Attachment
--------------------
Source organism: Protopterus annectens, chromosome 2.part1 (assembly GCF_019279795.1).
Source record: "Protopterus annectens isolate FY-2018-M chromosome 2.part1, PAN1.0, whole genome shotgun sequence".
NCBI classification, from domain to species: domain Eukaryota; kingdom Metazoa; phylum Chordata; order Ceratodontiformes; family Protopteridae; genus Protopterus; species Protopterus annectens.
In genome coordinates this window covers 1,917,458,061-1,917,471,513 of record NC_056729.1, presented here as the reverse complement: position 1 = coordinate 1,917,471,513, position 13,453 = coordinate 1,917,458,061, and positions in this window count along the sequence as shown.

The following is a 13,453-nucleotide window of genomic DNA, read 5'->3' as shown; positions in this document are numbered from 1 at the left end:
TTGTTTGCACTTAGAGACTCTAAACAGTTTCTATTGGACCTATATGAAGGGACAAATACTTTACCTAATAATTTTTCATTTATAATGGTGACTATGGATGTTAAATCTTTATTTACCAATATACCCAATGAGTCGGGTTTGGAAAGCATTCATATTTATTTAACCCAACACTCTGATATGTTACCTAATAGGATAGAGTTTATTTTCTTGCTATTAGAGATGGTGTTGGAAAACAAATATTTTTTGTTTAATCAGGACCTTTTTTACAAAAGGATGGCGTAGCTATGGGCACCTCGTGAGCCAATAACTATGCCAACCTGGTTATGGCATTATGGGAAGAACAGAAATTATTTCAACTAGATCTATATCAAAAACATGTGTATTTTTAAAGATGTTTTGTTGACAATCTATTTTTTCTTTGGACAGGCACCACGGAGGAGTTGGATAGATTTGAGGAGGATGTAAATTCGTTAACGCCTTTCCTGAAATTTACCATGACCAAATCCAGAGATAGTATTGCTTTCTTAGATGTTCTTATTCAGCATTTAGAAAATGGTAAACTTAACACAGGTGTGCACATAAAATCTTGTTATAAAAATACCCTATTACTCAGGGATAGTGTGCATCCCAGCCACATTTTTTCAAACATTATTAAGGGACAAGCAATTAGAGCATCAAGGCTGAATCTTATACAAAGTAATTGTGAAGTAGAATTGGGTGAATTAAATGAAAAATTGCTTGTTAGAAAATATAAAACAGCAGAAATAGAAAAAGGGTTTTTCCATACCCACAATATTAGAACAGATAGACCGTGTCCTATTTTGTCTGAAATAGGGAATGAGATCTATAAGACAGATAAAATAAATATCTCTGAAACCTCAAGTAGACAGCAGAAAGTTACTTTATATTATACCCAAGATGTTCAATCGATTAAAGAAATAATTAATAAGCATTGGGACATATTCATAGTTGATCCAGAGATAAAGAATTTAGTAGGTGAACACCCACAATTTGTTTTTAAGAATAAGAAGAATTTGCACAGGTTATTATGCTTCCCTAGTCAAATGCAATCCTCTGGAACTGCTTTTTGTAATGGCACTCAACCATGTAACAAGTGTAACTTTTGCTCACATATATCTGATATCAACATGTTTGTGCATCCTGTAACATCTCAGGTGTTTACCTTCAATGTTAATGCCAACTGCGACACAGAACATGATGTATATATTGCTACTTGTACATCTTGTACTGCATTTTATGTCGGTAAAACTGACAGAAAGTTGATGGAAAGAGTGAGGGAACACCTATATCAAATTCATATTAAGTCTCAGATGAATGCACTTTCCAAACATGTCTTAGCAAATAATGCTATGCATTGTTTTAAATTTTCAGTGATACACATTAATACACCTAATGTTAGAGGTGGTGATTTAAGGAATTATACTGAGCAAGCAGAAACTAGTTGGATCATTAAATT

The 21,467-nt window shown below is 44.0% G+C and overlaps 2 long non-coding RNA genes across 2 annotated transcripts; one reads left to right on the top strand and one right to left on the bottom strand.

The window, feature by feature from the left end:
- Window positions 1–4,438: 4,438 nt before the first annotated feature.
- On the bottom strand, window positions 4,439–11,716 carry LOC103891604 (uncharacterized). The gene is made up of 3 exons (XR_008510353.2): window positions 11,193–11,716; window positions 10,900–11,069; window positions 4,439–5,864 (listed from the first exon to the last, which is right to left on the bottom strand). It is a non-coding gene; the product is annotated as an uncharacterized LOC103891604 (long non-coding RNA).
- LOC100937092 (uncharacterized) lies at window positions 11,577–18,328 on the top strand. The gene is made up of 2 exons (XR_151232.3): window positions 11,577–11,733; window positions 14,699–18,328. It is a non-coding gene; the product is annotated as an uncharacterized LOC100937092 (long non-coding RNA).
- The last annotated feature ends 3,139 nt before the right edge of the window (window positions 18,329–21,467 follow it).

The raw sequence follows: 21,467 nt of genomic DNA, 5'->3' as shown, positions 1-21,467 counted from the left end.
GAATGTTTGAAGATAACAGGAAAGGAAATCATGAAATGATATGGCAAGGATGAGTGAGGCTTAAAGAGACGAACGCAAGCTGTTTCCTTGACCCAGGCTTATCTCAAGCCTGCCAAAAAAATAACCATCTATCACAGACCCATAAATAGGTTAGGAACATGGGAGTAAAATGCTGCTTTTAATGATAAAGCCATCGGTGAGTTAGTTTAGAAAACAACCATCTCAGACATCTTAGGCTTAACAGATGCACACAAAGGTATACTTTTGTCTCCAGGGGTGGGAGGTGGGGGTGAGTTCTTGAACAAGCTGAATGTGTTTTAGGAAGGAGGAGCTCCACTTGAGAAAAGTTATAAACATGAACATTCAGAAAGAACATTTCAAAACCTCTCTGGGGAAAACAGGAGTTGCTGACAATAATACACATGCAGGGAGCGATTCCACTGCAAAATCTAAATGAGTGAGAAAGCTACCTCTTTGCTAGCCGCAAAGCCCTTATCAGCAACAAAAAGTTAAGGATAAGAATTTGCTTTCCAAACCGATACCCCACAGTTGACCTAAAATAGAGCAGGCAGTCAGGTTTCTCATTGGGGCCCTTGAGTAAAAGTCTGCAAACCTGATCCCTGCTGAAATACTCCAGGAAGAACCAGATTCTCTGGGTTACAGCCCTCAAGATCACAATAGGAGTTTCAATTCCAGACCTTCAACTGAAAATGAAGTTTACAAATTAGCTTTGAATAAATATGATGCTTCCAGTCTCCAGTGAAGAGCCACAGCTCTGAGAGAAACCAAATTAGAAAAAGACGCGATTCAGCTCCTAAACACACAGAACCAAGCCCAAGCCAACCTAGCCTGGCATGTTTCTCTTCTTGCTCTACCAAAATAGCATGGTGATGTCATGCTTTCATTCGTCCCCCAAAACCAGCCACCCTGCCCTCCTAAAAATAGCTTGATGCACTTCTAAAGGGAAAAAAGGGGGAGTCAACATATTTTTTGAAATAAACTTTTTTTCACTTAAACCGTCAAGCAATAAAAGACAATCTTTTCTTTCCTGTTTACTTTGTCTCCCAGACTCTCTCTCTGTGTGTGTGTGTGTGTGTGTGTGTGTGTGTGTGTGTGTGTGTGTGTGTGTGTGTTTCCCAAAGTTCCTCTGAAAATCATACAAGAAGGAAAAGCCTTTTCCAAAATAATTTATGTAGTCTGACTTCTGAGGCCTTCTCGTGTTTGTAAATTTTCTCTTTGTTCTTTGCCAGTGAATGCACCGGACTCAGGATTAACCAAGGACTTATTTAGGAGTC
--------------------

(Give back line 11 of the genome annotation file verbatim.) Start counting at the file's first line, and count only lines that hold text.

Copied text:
- LOC100937092 (uncharacterized) lies at window positions 11,577–18,328 on the top strand. The gene is made up of 2 exons (XR_151232.3): window positions 11,577–11,733; window positions 14,699–18,328. It is a non-coding gene; the product is annotated as an uncharacterized LOC100937092 (long non-coding RNA).